I couldn't wait to share this recipe with you, and I truly hope that you will enjoy it as much as I do! Oven baked omelette rolls are quite popular in Finland, but breaking the tradition I have used a quinoa filling with chickpeas, fresh mint and feta cheese. This is such a protein and nutrient rich dish and, apologies for saying it myself, so darn tasty I could've finished the whole roll myself if my stomach would've allowed me. Please don't let the few steps in the recipe scare you from making this, the process is simple and well worth it. 

Have a lovely weekend!

Spinach omelette roll with quinoa, chickpea and feta filling
(The omelette roll recipe is adapted from Kotiruoka book)

600ml milk (I prefer low-fat organic)
110g + 1 tablespoon wholegrain spelt flour
150g defrosted spinach, chopped*
1 teaspoon baking powder
pinch of sea salt
freshly ground black pepper or ground white pepper
3 large eggs (I prefer free-range, organic)


1 cup (180g) quinoa, rinsed
1 1/2 cups water
1 x 400g can chickpeas, drained and rinsed**
150g feta (I used one with 13% fat), chopped into small cubes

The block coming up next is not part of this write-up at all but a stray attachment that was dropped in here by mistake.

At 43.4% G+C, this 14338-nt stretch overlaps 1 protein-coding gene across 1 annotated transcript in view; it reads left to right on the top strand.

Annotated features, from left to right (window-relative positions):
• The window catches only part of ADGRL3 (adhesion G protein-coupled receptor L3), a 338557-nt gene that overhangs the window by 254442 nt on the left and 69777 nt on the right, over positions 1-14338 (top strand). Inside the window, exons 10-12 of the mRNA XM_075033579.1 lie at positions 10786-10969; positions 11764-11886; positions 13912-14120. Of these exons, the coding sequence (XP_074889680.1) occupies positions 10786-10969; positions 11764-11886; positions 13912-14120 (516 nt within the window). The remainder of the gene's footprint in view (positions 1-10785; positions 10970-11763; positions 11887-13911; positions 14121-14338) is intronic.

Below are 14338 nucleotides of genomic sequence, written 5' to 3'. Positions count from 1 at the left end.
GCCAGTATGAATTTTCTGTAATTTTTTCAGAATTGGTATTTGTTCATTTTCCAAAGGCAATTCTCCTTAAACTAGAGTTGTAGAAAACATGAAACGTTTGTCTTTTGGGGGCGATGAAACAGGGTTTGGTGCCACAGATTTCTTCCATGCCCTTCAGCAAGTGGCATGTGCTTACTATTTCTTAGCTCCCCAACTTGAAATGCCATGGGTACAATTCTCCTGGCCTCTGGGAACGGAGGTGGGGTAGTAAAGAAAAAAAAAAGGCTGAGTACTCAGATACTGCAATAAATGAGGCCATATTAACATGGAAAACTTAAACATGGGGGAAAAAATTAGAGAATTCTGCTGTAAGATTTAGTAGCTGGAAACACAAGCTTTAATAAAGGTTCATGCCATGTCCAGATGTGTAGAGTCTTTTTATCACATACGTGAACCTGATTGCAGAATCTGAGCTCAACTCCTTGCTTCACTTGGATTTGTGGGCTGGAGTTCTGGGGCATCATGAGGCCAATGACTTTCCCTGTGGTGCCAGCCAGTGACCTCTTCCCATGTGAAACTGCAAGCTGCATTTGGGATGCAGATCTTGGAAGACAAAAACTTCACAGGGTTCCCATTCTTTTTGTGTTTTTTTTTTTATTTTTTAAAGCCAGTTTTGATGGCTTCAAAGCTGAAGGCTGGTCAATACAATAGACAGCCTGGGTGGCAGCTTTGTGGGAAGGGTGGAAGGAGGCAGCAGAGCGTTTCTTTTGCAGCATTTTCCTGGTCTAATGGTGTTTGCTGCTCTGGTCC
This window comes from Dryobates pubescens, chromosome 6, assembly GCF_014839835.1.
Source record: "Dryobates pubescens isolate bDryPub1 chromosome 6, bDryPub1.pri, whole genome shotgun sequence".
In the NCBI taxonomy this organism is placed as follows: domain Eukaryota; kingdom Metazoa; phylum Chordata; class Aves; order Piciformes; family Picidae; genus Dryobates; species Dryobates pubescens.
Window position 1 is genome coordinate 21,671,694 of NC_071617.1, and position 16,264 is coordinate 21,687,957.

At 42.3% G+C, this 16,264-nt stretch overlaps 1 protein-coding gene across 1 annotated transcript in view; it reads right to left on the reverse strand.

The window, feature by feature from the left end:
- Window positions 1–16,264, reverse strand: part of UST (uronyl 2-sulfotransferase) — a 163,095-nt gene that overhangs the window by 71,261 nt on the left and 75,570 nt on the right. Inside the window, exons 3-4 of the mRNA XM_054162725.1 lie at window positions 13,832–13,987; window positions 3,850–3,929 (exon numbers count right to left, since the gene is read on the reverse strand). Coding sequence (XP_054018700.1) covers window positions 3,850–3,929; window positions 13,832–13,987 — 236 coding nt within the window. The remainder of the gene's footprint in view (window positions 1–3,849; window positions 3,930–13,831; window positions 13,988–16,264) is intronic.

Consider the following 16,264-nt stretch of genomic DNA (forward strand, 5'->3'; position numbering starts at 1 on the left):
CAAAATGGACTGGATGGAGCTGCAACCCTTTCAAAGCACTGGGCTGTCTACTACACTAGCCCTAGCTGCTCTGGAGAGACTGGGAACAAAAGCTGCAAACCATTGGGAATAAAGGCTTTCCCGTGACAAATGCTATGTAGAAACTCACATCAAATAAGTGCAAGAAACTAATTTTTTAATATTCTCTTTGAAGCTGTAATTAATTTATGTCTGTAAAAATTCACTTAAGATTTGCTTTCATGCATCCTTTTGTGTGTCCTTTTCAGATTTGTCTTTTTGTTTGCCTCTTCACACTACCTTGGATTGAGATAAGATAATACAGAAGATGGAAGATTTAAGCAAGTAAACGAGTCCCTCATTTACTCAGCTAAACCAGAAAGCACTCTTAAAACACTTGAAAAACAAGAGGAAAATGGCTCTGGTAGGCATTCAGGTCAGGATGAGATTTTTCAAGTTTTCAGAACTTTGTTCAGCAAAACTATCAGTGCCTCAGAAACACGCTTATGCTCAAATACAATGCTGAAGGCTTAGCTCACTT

a small handful of fresh mint, finely chopped
freshly ground black pepper
squeeze of fresh lemon juice

* I used English spinach I had blanched and frozen. You could use shop-bought frozen spinach or quickly blanch fresh spinach.

** Of course you could use raw chickpeas, soaked and boiled until tender, as well.

1. Preheat oven to 180C and line a 35cm x 29 cm baking tray with baking paper. 

2. Put the milk and the flour in a heavy-based saucepan and bring the mixture to boil, stirring constantly. Let simmer for a couple of minutes or until thickened. Remove from the heat and let cool slightly.

3. Add the spinach and baking powder mixed with one tablespoon of flour into the milk mixture. Stir well to combine.